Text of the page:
Satellite images show how a lust for gold is damaging Brazil’s remote Amazon
Illegal gold mining activity has risen sharply over the last five years in Brazil’s indigenous Yanomami reservation in the heart of the Amazonian rainforest, a Reuters review of exclusive data shows. The Yanomami are the largest of South America’s tribes that remain relatively isolated from the outside world. More than 26,700 people live within the reservation, which is the size of Portugal.
Reuters worked with Earthrise Media, a non-profit group that analyzes satellite imagery, to plot the expansion of the mines across the Yanomami reservation. An analysis of these sites revealed that the number of mines has grown 20-fold over the past five years. Collectively, the mining areas identified in the reservation cover an area roughly the size of over 1,000 soccer fields.
The miners are wildcat illegal prospectors looking for gold along two rivers, the Uraricoera and the Mucajai.
Although the mining is small in scale compared to mass logging and agriculture, it is devastating to the environment. Trees and local habitats are destroyed and high concentrations of mercury, used in the extraction process, are released into the local environment.
The mining poses a grave danger to the indigenous people. A study published in the International Journal of Environmental Research and Public Health in 2018 found that in some Yanomami villages, 92 percent of residents suffered from mercury poisoning, which can harm the organs and cause developmental problems in children.
The Yanomami have called the rainforest their home for thousands of years. In recent decades, illegal gold miners have brought malaria, measles and other illnesses fatal to the tribe.
In the 1970s, when Brazil’s military government bulldozed a highway through the rainforest north of the Amazon river, several Yanomami communities were wiped out by epidemics of flu and measles. A gold rush in their territory a decade later killed 20% of the tribe, some in skirmishes with armed miners, but mainly due to malaria, a preventable disease that had not existed before on the reservation.
Today, the coronavirus pandemic threatens the tribe. So far, five Yanomami have died of COVID-19 and there were 168 confirmed cases of infected tribe members through June 21, according to Rede de Pesquisadores Yanomami, a network of researchers, anthropologists and doctors working with the tribe.
“The main form of transmission of this deadly virus into our communities are the illegal miners,” said Dario Yawarioma, vice president of the Hutukara Yanomami Association, in a telephone interview.
“There are so many of them. They arrive in helicopters, planes, boats and we have no way of knowing if they are ill with the coronavirus.”
Dario Yawarioma, Hutukara Yanomami Association
The virus is particularly dangerous for indigenous people such as the Yanomami, who live in large communal dwellings, with as many as 300 people under one roof. Sharing everything from food to utensils and hammocks, their collective lifestyle makes social distancing virtually impossible.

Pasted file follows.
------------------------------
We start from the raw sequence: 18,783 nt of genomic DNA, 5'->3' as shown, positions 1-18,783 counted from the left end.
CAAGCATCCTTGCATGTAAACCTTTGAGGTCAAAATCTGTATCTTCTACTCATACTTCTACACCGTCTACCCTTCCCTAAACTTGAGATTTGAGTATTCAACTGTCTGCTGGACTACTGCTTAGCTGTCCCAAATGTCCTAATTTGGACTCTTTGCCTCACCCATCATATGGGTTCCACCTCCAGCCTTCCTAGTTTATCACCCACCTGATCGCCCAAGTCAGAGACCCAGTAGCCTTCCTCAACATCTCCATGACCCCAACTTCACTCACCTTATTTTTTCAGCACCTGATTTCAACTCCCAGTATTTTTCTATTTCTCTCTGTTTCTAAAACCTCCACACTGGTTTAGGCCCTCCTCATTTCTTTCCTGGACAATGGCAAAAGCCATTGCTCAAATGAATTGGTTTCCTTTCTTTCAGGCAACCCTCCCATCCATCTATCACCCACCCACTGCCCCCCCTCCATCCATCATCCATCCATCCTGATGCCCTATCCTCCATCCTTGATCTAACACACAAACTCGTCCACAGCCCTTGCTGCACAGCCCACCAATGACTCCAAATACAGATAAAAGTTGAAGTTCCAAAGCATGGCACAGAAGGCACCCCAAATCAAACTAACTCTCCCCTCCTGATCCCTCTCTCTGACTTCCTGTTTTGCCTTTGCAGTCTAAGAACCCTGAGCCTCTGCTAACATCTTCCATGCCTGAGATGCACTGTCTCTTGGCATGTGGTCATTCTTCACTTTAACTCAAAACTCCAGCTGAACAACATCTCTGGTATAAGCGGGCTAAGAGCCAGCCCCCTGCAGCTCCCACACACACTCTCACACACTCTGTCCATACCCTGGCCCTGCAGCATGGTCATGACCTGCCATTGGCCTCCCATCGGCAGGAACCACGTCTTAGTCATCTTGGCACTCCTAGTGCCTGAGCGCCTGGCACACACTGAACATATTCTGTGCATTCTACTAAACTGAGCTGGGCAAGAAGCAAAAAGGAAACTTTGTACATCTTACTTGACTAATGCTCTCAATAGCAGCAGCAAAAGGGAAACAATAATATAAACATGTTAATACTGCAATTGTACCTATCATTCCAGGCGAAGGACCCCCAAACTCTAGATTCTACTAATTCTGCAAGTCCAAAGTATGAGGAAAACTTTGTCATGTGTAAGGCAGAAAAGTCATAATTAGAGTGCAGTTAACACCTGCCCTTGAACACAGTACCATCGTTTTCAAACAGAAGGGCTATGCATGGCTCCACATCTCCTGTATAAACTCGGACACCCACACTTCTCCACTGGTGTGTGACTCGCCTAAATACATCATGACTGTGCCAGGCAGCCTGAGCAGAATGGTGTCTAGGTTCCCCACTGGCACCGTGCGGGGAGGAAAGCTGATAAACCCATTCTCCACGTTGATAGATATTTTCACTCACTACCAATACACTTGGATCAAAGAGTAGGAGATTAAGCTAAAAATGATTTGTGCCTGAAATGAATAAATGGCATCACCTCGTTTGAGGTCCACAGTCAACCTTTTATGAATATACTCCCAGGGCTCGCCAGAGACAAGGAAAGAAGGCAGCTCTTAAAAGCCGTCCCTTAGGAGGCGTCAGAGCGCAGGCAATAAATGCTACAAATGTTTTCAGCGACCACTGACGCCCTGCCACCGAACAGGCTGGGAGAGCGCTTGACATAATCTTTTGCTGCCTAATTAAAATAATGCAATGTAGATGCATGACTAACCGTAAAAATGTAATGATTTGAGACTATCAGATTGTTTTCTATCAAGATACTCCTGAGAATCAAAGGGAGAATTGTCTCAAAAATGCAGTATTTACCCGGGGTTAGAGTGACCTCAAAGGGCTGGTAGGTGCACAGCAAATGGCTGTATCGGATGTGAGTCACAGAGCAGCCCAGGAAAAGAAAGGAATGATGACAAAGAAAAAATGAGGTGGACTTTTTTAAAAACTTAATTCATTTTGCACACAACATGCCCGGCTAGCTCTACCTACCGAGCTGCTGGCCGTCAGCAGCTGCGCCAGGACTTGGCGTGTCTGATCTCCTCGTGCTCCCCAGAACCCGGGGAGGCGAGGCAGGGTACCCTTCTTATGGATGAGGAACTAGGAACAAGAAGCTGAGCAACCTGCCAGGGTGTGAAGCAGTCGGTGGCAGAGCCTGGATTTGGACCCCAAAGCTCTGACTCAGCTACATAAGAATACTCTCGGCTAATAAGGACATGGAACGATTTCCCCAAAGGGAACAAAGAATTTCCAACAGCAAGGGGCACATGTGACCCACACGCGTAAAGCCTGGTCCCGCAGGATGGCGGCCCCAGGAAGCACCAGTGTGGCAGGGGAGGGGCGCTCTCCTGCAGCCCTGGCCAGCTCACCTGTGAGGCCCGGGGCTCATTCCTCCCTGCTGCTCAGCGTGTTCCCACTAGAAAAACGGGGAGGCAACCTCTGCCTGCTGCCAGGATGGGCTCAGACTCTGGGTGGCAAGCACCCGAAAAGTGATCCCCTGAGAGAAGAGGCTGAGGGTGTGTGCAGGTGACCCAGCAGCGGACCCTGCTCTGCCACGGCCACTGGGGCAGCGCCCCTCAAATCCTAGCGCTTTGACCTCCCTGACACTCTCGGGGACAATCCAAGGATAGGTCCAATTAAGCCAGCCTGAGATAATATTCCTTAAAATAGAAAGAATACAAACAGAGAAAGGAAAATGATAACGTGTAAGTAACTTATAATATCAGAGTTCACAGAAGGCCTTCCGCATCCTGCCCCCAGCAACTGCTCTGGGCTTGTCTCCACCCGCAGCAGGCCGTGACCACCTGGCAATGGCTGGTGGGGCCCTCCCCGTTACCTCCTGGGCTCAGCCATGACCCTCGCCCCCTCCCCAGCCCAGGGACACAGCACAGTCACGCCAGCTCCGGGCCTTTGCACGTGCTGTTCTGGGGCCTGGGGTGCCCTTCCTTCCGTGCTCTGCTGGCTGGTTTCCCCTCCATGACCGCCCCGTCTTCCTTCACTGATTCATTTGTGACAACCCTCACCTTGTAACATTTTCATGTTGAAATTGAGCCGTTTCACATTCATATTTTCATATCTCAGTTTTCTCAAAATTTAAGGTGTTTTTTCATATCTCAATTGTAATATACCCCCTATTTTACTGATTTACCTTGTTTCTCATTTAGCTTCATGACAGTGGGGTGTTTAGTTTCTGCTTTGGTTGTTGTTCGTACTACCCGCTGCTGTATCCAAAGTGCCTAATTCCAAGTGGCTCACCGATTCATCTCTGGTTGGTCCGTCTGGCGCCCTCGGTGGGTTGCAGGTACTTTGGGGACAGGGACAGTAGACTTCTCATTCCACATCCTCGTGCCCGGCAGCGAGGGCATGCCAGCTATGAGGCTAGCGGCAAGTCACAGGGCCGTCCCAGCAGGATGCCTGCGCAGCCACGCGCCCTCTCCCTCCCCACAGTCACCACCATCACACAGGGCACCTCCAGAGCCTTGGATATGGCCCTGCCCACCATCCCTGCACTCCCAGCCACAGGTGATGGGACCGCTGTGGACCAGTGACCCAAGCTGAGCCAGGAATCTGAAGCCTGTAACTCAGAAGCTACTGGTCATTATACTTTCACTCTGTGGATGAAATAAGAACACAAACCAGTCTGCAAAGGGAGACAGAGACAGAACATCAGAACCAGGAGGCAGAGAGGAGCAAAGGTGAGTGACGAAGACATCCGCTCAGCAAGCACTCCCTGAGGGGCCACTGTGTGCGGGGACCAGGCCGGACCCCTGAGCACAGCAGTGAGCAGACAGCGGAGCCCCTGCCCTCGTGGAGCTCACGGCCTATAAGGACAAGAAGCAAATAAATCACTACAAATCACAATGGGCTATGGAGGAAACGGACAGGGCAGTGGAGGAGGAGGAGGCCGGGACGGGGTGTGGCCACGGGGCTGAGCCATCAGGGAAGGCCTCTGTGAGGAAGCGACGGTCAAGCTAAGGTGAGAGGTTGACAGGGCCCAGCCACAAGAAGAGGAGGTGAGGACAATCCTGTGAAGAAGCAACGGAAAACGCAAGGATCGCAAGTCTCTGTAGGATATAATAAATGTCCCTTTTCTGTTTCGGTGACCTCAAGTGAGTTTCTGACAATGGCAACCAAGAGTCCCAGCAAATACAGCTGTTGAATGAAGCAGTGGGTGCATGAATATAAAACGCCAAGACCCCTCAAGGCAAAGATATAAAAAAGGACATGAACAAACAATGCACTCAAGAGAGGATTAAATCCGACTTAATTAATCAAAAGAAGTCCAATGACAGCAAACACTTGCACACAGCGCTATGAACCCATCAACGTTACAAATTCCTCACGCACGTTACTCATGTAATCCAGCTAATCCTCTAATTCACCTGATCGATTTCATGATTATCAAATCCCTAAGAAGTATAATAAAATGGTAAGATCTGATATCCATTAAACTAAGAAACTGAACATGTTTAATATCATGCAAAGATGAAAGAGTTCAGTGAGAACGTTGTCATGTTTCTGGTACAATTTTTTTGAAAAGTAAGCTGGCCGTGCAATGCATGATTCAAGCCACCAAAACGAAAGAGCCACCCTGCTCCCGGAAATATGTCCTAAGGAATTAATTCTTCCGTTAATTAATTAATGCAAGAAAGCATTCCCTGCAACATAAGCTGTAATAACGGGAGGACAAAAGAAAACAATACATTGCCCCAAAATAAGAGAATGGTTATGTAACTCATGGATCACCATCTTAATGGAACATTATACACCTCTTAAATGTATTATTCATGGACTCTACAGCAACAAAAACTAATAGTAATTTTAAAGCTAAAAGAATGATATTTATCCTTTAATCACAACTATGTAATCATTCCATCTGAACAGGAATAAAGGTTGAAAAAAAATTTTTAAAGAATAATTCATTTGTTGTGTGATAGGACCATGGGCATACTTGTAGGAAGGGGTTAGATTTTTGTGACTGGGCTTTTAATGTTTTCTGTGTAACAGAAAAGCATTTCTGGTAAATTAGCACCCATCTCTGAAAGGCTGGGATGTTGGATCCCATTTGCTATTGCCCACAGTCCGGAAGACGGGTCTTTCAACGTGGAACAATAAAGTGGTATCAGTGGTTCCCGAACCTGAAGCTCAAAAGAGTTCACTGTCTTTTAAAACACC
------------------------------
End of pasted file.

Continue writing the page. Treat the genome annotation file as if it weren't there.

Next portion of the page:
Yawarioma said the government’s indigenous affairs agency Funai and its health service Sesai have not visited the reservation. He said the Brazilian army has tried to stop miners going into the reservation but the miners return after the soldiers leave. Funai and Sesai did not immediately respond to requests for comment.
The Amazon’s riches
The Amazon, the world’s largest rainforest, is a delicate ecosystem that houses more than 10% of the world’s known biodiversity. However, the land beneath the pristine forest is considered to have great potential for mineral assets.
Gold has become a significant export from Brazil’s northernmost state of Roraima, according to government data. Yet there are no legally registered mining operations in Roraima. Most of the gold in the state is believed to be on the Yanomami reservation and is being extracted illegally. Much of it goes to India. Official statistics show that 486 kilos were exported to India from Roraima in 2019, up from 38 kilos in 2018.
Illegal gold prospectors have been emboldened by the election in 2018 of President Jair Bolsonaro, who has vowed to develop the Amazon economically and tap its mineral riches.
He has also said he wants to legalize wildcat mining, which Yawarioma says has encouraged more prospectors, known in Brazil as ‘garimpeiros,’ to encroach on the Yanomami territory.
Bolsonaro has said the Yanomami reserve, which at 9.6m hectares (24m acres) is twice the size of Switzerland, is too big for its indigenous population.
“President Bolsonaro is supporting mining projects in indigenous lands and since he said the ‘garimpeiros’ should be legalized their numbers have grown a lot and continue to grow,” the Yanomami leader said. Bolsonaro’s office did not respond to a request for comment.
The Earthrise analysis of satellite imagery involved scouring images covering the entire reservation. Earthrise enlisted the help of dozens of people to get through the first initial screening.
Some of the extra eyes came from ninth grade students at Weston High School in Massachusetts. Retired NASA Astronaut Catherine Coleman initiated the student search with a recorded video, saying “We need your help”.
Three classes combed through the images using a purpose-built tool, focusing mainly on river systems. Earthrise then revised and refined the findings.
Water is a key element in the mining process, so the mines are concentrated along the reservation’s rivers that flow out to the Amazon River.